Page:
Customer Success: 7 Proven Customer Retention Strategies

Customer success is gaining importance as software is moving to cloud based delivery. Gone are the days when companies could sell a product and leave figuring out how to use it to the customer. Instead, customer success is now predicated on the use of cloud-based software, as customers are subscription based. Customer Success is imperative if the consumer is going to get the most out of their purchase as the retention of customers and increased life-time value to the consumer are intimately related.

Once a new customer is on-boarded, teaching them how take full advantage of their software’s capabilities and functionalities will ensure referrals and renewals, and will open the door to cross selling. Here are seven strategies for customer success, and therefore customer retention.

1. Provide Good Value In Addition To A Good Product.

In addition to being functional and easy to use, people want their software experience to be enriching. We live in the era of the customer, and consumers want software to feel personal and tailored to their experience.

Personalizing the SaaS experience by ensuring the presence of context related content and customizable options moves software beyond pure functionality and ensures that the consumer will connect with your product, making them lifelong users and ambassadors for your brand.

2. Build A Great Customer Success Team

The benefits of a solid customer success team are often not apparent for many months after the initial subscriptions and the initial period of fast revenue growth. Additionally, CS teams are an intensive investment of both financial and human capital, and are often built at the expense of other departments. These two factors result in the customer success team being seen as superfluous, or less significant in the process. Nothing is further from the truth. A solid customer success team ensures that customers who adopt software services early on will be retained later and will become more valuable to the company over time.

3. Focus On The Right People

Demographics are huge, and if you focus your efforts on the wrong customer demographic, you’ll never be able to successfully maintaining customers. A big part of customer success and expanding customer value is to focus on the smallest, and therefore most accurate, audience possible. Though research and target audiences typically aren’t part of the customer success portfolio, it’s worth making it a priority.

4. Use The Support Available To You.

According to Gartner Analysts:

As much as organizations tout the importance of people and process over technology, it is not possible to deliver an engaging customer service experience without technology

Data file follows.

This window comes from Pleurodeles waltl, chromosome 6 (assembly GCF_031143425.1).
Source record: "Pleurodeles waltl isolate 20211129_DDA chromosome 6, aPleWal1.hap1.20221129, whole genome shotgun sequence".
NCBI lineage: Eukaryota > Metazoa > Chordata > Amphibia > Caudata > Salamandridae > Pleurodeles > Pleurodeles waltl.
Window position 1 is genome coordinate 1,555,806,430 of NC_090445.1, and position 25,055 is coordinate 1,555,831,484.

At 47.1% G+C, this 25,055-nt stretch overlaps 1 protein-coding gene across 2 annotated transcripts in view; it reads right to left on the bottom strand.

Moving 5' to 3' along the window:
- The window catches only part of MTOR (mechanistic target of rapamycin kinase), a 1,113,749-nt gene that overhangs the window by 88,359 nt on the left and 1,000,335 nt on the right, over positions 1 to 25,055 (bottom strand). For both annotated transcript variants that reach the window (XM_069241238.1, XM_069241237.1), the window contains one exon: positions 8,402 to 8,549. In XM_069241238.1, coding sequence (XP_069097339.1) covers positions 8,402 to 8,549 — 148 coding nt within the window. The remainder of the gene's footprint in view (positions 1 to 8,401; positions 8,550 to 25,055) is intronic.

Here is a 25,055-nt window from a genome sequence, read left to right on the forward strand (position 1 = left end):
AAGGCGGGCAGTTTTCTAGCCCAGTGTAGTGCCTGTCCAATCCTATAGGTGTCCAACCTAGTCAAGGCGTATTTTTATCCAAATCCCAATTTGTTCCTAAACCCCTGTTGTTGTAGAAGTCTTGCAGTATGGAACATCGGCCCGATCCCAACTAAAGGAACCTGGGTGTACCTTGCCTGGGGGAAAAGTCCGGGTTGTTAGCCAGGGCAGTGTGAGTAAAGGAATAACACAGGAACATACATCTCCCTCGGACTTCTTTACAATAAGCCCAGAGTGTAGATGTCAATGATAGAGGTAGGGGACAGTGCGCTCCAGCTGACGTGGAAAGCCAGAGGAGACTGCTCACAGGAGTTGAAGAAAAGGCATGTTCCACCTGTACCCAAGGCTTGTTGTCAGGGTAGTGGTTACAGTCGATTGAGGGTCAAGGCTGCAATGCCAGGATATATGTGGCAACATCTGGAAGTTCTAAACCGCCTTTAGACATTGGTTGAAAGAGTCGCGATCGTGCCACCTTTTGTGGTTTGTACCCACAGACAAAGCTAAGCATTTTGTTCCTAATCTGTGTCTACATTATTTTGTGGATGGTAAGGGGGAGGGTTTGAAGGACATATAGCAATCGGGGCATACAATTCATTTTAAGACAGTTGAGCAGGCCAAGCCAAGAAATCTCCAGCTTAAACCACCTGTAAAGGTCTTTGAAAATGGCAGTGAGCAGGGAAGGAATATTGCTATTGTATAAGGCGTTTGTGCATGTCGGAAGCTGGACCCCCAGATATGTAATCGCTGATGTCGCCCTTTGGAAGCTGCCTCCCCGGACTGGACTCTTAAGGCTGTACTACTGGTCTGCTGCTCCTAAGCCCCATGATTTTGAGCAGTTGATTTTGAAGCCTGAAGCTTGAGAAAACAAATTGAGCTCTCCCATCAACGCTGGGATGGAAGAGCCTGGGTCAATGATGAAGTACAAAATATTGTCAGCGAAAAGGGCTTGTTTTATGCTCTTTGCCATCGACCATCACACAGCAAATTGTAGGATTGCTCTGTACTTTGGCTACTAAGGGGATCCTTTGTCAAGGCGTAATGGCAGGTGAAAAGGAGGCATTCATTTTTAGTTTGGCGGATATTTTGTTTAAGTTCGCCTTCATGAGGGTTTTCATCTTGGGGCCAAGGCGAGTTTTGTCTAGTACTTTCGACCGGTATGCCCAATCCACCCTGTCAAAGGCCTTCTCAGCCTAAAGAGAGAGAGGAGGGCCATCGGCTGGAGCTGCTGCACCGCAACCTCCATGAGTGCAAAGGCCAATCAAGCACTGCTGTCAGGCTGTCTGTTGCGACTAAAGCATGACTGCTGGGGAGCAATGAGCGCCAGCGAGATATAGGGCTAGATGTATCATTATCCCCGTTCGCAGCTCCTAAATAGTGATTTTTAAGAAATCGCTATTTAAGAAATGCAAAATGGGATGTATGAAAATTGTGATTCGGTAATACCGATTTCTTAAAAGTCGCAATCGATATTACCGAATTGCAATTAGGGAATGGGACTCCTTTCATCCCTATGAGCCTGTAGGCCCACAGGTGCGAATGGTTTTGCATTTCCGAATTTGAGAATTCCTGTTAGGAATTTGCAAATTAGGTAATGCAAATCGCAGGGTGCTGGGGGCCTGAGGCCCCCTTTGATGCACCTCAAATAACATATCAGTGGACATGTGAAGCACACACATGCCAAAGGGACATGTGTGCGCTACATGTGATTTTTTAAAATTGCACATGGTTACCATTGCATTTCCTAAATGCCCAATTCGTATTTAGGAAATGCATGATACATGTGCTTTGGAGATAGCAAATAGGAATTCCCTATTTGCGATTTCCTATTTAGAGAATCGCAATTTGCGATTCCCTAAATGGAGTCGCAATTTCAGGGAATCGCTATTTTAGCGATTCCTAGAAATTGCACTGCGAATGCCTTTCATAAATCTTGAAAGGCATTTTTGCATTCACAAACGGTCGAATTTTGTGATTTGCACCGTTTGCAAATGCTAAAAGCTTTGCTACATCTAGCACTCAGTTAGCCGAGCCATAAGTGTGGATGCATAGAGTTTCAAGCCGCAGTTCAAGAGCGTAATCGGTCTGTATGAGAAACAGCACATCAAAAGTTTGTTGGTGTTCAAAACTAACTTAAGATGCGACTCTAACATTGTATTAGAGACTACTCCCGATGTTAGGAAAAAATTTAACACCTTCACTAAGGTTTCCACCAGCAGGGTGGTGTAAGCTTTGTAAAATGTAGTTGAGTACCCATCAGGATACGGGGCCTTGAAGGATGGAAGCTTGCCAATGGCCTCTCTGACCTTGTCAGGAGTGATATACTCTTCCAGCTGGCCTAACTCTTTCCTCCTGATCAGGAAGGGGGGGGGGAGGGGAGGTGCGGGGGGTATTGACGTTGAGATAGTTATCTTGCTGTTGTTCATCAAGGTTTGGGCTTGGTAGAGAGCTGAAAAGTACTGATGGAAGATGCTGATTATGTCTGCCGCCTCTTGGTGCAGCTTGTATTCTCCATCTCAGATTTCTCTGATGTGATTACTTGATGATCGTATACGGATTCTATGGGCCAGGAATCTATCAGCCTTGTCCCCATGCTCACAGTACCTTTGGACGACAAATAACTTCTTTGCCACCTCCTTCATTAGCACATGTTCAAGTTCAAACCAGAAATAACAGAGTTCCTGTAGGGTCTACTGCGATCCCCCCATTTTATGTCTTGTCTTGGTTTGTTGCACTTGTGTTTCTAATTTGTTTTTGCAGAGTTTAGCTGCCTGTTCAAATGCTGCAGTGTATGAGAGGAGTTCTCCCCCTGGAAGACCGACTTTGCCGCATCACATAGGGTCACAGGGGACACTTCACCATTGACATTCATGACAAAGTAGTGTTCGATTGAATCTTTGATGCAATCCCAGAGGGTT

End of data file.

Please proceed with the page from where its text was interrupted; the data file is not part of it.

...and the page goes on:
Online support is available from a variety of sources and use of these will help eliminate confusion and frustration. WalkMe is a great tool to help prevent attrition and churn and will build long-term user value.

5. Find Ways To Measure Customer Satisfaction

70-95% of revenues are generated by upselling and subscription renewals, which means that it is imperative to maintain satisfaction after the initial sale. Customer satisfaction is not necessarily related to the use of a product, so finding ways to quantify it will ensure success. Indicators include timely payment of bills, engagement in the overall community, and referrals.

6. Adjust Your Approach Depending On The Account

High-end accounts require a personal and intensive approach that is proactive and consultative in nature, while medium sized accounts respond best to intervention just as the data indicates that it is needed. In small accounts, automation is best. Ensure that you are spending time only where it’s needed, and where it has the most benefit both in terms of profitability and customer success.

7. Give Unsatisfied Customers An Easy Out, But Try To Understand Why They Cancelled

According to Gartner:

Over the last 10 years, customers’ trust in big business has declined rapidly. Customers have become more willing to complain, more willing to switch suppliers after a poor experience and more likely to tell others about it.

This sounds really counterintuitive, but if a customer has not been successful and no longer wants to use your service, you’re through anyways. The harder you make it for an unhappy customer to cancel, the more frustrated they will become and the more they will disparage your product or service to other potential customers.

Customer Success is a fairly new idea, though it is at the heart of a company’s success. Implementing any of these strategies will ensure increased success and profitability in the future.

Mark Silver is the Lead Author and Editor of SuccessFULL. SuccessFULL was created in order to be a spurce of news on the fascinating developing world of customer success. On SuccessFull, Mark shares his thoughts on customer success issues, with the hopes to foster a discussion and interaction with anyone interested. The goal of the blog is not to one-directionally publish information, but to create a full engagement between many voices, so that we can all learn from each other.